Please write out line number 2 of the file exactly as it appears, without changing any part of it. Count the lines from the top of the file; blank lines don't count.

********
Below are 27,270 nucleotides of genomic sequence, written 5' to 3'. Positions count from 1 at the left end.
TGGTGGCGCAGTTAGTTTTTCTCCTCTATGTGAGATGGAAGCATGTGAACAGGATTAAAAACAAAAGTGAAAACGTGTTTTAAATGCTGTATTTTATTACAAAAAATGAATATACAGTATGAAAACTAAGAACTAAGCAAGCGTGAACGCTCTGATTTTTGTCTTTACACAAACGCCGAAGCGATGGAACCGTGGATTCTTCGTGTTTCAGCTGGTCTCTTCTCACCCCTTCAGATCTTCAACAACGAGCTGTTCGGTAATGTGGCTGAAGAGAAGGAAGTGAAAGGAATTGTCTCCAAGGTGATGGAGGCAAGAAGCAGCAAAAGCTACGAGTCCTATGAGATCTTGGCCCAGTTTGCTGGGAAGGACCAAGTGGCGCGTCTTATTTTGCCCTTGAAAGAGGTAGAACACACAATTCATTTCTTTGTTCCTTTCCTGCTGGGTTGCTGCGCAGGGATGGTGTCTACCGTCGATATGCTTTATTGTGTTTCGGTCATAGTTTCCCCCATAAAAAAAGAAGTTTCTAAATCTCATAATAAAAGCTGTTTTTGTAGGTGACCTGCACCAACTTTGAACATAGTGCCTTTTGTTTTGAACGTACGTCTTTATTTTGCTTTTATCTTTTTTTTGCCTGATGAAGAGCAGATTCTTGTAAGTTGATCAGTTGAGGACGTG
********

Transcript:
TGGTGGCGCAGTTAGTTTTTCTCCTCTATGTGAGATGGAAGCATGTGAACAGGATTAAAAACAAAAGTGAAAACGTGTTTTAAATGCTGTATTTTATTACAAAAAATGAATATACAGTATGAAAACTAAGAACTAAGCAAGCGTGAACGCTCTGATTTTTGTCTTTACACAAACGCCGAAGCGATGGAACCGTGGATTCTTCGTGTTTCAGCTGGTCTCTTCTCACCCCTTCAGATCTTCAACAACGAGCTGTTCGGTAATGTGGCTGAAGAGAAGGAAGTGAAAGGAATTGTCTCCAAGGTGATGGAGGCAAGAAGCAGCAAAAGCTACGAGTCCTATGAGATCTTGGCCCAGTTTGCTGGGAAGGACCAAGTGGCGCGTCTTATTTTGCCCTTGAAAGAGGTAGAACACACAATTCATTTCTTTGTTCCTTTCCTGCTGGGTTGCTGCGCAGGGATGGTGTCTACCGTCGATATGCTTTATTGTGTTTCGGTCATAGTTTCCCCCATAAAAAAAGAAGTTTCTAAATCTCATAATAAAAGCTGTTTTTGTAGGTGACCTGCACCAACTTTGAACATAGTGCCTTTTGTTTTGAACGTACGTCTTTATTTTGCTTTTATCTTTTTTTTGCCTGATGAAGAGCAGATTCTTGTAAGTTGATCAGTTGAGGACGTG